I go home tomorrow but I know I’ll be back – this island it never fails to revitalise me. It’s such a wild and beautiful place and (as you may know) it’s actually a giant volcano that gradually erupted out of the sea. It has two separate microclimates so the north side of the island is similar to the northern hemisphere and the south island is similar to the the southern. It’s a small island so you can be in cloudy, chilly weather then drive over the hills in between and find yourself surrounded by cacti, rocks and dry heat.

I’ve had some weird, wonderful and tragic experiences here. Here are some:
1. I was given a full plastic carrier bag of live, wriggling sardines by a friendly and enthusiastic fisherman at the village port.
2. I saw a large, captured octopus climb out of the top (about 1.5 inches wide) of a 5 litre plastic water bottle. It was like watching a contortionist.
3. When it rained really hard one day the streets were littered with large, dead, orange cockroaches that had drowned in the gutters (quite gross).
4. Sadly I saw a fisherman die from drowning. It was a very poignant reminder of how wild and dangerous the sea and the rocks are here. Apparently he had been fishing here for years but was caught out and washed away by a freak wave.

I had to take a PCR test this morning in preparation for my flight. I’ve been really careful so hopefully it will be OK. If not I’ll have to stay and that wouldn’t actually be that terrible.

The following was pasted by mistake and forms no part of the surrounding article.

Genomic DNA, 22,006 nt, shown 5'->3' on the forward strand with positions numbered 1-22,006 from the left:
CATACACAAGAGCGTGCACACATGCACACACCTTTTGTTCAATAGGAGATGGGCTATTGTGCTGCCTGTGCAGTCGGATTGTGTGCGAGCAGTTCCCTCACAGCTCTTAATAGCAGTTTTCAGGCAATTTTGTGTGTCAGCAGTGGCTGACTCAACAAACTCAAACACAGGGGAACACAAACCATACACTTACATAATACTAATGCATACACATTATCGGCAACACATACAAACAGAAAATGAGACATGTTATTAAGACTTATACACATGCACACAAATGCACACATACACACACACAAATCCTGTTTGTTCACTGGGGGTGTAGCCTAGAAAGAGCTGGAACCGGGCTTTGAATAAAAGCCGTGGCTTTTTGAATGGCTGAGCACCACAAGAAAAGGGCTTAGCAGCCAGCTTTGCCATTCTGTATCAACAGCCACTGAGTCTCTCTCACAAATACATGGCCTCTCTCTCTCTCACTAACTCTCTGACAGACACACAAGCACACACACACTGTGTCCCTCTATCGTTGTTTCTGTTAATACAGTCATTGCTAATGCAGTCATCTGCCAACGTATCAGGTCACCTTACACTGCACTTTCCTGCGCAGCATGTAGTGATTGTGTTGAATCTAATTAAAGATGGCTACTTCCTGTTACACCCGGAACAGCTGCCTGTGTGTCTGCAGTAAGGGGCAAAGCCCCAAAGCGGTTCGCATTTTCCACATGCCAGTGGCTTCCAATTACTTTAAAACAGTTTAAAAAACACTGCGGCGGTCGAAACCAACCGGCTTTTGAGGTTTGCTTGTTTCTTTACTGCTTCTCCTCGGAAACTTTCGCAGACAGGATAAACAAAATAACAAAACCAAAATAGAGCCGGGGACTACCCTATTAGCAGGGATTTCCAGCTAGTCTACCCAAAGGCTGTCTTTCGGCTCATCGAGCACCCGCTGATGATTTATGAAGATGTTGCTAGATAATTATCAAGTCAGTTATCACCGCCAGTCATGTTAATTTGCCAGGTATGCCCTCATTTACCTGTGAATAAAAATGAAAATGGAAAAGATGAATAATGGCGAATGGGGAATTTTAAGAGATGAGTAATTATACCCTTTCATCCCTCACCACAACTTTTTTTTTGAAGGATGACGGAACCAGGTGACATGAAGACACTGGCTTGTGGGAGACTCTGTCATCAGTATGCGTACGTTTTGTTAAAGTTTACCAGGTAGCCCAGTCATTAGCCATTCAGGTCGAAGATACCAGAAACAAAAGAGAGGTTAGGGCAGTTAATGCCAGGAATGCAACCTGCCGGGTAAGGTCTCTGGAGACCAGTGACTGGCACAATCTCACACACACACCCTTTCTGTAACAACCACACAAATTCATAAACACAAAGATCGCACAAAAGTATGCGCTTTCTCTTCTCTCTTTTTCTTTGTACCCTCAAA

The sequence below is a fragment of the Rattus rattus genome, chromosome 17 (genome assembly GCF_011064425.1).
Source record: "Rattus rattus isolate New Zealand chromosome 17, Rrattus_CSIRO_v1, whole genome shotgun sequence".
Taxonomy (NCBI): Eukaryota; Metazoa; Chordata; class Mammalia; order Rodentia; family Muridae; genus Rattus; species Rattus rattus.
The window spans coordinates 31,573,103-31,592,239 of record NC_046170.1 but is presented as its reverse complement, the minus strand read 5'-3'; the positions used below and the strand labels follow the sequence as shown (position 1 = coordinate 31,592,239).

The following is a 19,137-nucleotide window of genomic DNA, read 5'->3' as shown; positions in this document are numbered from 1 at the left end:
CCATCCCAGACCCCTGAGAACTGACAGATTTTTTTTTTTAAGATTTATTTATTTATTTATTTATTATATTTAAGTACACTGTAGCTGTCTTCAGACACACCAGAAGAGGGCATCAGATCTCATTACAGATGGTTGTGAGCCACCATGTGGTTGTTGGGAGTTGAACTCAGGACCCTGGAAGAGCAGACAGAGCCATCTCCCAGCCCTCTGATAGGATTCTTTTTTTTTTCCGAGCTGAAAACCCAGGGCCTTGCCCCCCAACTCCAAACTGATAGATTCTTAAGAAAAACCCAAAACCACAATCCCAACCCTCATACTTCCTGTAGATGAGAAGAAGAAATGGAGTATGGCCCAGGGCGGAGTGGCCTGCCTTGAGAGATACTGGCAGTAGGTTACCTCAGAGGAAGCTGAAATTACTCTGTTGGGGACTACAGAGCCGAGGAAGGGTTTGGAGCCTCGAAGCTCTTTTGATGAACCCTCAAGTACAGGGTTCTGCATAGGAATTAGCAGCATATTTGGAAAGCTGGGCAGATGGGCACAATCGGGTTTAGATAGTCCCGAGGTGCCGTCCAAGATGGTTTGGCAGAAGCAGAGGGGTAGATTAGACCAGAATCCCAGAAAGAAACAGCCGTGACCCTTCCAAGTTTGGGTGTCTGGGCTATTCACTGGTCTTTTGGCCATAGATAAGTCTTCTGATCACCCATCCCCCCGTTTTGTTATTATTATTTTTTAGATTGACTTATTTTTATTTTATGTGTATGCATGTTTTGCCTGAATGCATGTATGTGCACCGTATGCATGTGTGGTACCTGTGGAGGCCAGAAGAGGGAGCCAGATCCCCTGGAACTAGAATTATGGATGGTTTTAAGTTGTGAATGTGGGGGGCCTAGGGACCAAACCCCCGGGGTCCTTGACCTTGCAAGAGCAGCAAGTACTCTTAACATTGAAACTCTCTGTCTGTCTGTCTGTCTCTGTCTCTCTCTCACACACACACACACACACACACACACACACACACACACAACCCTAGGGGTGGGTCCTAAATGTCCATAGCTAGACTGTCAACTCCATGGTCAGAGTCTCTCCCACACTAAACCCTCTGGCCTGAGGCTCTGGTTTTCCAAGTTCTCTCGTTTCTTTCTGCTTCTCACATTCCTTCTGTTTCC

‘But’ in a pram

Pero means ‘but’ in Spanish and perro means ‘dog’. I used to find it very confusing when I heard Spanish people talking as I couldn’t work out why they said dog so much of the time. I’m told they are pronounced quite differently but I still wouldn’t be able to tell if I’m honest. I’ve been coming to Tenerife for years and although I can speak a little Spanish it’s still very basic. I’d like to learn properly at some point.

I was looking for a dog to photograph today and luckily found this rather cute little fella sitting in a pram outside a shop. I’m not sure why he was in there and didn’t want to ask as he was wheeled off afterwards. His French owner seemed very happy for me to take this snap (and rather proud of his little furry friend).


I arrived in Tenerife late last night and was deposited by a busy taxi driver on a dirt track in the middle of a banana plantation outside the locked gates of my accommodation. It was pitch black so my phone torch came in very handy and once the gates opened and after a short walk, I found myself in a little oasis. It did feel like a mini-adventure.